Chapter 7- minerals - Chapter 7 - Minerals Minerals Solid,...

Info iconThis preview shows pages 1–4. Sign up to view the full content.

View Full Document Right Arrow Icon
Chapter 7 - Minerals Minerals Solid, Do not contain carbon Are not broken down by chemical processes like digestion Able to carry an electrical charge -Major minerals, 100 or more mg/day are needed -Trace minerals, Less than 100 mg/day are needed -Selenium, fluoride, iodine, chromium, manganese, iron, zinc, copper Electrolytes: sodium, potassium, chloride, phosphorus Metabolism: chromium, manganese, sulfur, iodine, selenium Blood: iron, zinc, copper Bone: calcium, phosphorus, magnesium, fluoride Body fluid is composed of: Water Electrolytes: mineral salts dissolved in water, including: Sodium, Potassium, Chloride, and Phosphorus -Potassium and phosphorus are typically inside -Sodium and chloride are typically outside Electrolytes have many different functions in the body - Form ions- electrically charged particles that carry electrical current - Stimulate nerves to transmit messages and muscles to contract - Maintain fluid balance because they strongly attract water
Background image of page 1

Info iconThis preview has intentionally blurred sections. Sign up to view the full version.

View Full DocumentRight Arrow Icon
Sodium -Functions of sodium: - Fluid and electrolyte balance - Associated with blood pressure and pH balance in the body - Required for nerve impulse transmission - Assists in the transport of certain nutrients into body cells -Recommended intake: AI is 1.5 g/day (a little more than 1/2 a teaspoon) Upper limit 2400 mg/day US average +3300 mg/day -Sources of sodium: Processed foods are surprisingly high in sodium. Hypertension High blood pressure - not necessarily cause by sodium but hypertension is more common in people who consume more sodium DASH diet ("Dietary Approaches to Stop Hypertension") -Increase of fruits, vegetables, nuts, whole grains, and low fat dairy -Reduction in butter, red fatty meat, and sodium -Magnesium, potassium, calcium, protein, fiber -High sodium diets increase calcium in the urine Hyponatremia Because of Low blood sodium levels -Water intoxication Potassium - Functions of potassium: - Balance of fluids and sodium - Very important for muscle contractions and transmission of nerve impulses - High potassium intake helps maintain a lower blood pressure - Recommended intake AI for adults is 4.7 g/day - Sources of potassium - Processed foods are usually low in potassium - Fresh fruit, vegetables, and whole grains are good sources of potassium *Potassium toxicity is rare in healthy people because the kidneys excrete the excess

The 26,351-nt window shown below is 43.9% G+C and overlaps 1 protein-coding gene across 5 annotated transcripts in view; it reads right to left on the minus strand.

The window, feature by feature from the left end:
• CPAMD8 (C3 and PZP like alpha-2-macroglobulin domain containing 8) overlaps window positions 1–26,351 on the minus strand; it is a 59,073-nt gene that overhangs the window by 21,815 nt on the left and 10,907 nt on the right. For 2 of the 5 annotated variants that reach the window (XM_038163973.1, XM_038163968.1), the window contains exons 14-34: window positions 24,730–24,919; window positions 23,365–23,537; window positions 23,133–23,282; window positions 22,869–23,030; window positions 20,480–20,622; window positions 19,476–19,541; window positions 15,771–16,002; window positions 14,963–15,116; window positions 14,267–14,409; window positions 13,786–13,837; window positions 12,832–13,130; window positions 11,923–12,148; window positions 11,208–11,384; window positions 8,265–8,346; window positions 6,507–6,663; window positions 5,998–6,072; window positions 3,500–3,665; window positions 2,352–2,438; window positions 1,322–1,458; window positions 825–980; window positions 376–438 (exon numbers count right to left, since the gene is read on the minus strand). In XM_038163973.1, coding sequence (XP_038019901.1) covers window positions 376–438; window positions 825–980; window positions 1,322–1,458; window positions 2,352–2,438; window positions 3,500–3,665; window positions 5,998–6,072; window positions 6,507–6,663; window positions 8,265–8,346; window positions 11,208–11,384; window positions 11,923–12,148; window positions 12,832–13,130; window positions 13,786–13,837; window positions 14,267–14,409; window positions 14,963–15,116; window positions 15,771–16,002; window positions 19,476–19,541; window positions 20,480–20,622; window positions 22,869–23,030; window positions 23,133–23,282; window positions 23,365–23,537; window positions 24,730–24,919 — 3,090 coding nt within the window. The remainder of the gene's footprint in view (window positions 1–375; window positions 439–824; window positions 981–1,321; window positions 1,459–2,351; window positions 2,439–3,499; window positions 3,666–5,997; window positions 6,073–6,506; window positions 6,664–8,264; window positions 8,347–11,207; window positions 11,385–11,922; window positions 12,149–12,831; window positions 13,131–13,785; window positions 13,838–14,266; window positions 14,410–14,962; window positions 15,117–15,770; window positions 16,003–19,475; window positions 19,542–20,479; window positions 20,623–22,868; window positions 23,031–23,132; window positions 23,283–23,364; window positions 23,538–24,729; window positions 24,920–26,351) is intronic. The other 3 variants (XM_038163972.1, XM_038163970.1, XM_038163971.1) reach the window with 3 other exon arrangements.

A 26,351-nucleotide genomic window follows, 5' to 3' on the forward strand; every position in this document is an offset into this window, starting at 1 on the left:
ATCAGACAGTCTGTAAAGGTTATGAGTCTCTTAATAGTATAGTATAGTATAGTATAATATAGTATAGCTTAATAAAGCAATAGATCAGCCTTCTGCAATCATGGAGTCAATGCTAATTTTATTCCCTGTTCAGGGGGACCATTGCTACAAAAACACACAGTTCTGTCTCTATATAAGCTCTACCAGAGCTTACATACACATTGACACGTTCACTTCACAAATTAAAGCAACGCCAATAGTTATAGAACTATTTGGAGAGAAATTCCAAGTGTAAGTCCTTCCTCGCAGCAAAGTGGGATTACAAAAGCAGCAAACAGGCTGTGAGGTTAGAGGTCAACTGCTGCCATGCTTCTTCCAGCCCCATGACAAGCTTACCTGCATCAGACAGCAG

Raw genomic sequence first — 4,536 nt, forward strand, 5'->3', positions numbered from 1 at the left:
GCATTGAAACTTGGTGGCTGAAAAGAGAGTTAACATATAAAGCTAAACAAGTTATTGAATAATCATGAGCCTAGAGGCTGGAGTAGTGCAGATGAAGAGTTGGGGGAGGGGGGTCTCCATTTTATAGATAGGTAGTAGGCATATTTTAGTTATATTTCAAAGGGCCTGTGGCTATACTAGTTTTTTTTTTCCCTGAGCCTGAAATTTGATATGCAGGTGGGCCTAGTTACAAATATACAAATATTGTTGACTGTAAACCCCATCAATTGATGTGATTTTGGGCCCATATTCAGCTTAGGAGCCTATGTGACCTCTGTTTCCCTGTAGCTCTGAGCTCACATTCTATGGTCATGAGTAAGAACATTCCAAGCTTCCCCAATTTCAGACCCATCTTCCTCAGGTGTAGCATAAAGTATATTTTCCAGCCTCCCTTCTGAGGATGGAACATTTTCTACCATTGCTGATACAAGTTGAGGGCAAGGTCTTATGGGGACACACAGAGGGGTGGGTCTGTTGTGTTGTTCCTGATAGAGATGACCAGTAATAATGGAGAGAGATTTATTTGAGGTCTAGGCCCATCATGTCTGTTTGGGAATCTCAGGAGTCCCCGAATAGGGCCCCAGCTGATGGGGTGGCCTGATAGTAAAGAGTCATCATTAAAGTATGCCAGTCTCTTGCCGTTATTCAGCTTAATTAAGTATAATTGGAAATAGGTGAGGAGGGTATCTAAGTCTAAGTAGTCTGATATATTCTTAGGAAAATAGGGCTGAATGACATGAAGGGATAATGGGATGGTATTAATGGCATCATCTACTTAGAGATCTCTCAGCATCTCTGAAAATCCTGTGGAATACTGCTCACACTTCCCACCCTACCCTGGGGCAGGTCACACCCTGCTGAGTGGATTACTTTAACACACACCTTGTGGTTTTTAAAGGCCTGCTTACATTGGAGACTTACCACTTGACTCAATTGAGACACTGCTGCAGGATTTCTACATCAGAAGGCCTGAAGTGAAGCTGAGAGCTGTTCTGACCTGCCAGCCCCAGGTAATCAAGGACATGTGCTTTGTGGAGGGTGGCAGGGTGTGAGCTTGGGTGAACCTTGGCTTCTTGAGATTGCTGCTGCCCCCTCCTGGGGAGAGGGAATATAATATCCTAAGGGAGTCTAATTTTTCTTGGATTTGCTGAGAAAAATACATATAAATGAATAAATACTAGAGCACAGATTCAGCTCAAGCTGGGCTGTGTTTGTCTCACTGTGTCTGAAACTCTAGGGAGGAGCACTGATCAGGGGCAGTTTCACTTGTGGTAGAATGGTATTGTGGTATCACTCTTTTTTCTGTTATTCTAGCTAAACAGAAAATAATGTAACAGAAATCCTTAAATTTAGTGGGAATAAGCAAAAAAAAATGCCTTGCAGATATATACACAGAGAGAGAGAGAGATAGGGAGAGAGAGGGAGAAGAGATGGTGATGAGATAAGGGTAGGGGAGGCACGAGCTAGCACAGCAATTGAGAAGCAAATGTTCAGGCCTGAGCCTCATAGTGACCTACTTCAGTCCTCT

Background image of page 2
* Potassium defiencey is also rare but can occur in patients with kidney disfunction Chloride - Functions of chloride: - Assists with maintaining fluid balance - Assists with the immune system in killing bacteria - Assists in the transmission of nerve impulses - Sources of chloride: Salt present in foods Some fruits and vegetables Chromium Chromium is: - A trace mineral - Important in carbohydrate metabolism - Glucose Tolerance Factor - Found especially in mushrooms, prunes, dark chocolate, nuts, whole grains, and cereals *Not toxic and rarely deficient in the U.S. Manganese
Background image of page 3

Info iconThis preview has intentionally blurred sections. Sign up to view the full version.

View Full DocumentRight Arrow Icon
Image of page 4
This is the end of the preview. Sign up to access the rest of the document.

Page1 / 13

Chapter 7- minerals - Chapter 7 - Minerals Minerals Solid,...

This preview shows document pages 1 - 4. Sign up to view the full document.

View Full Document Right Arrow Icon
Ask a homework question - tutors are online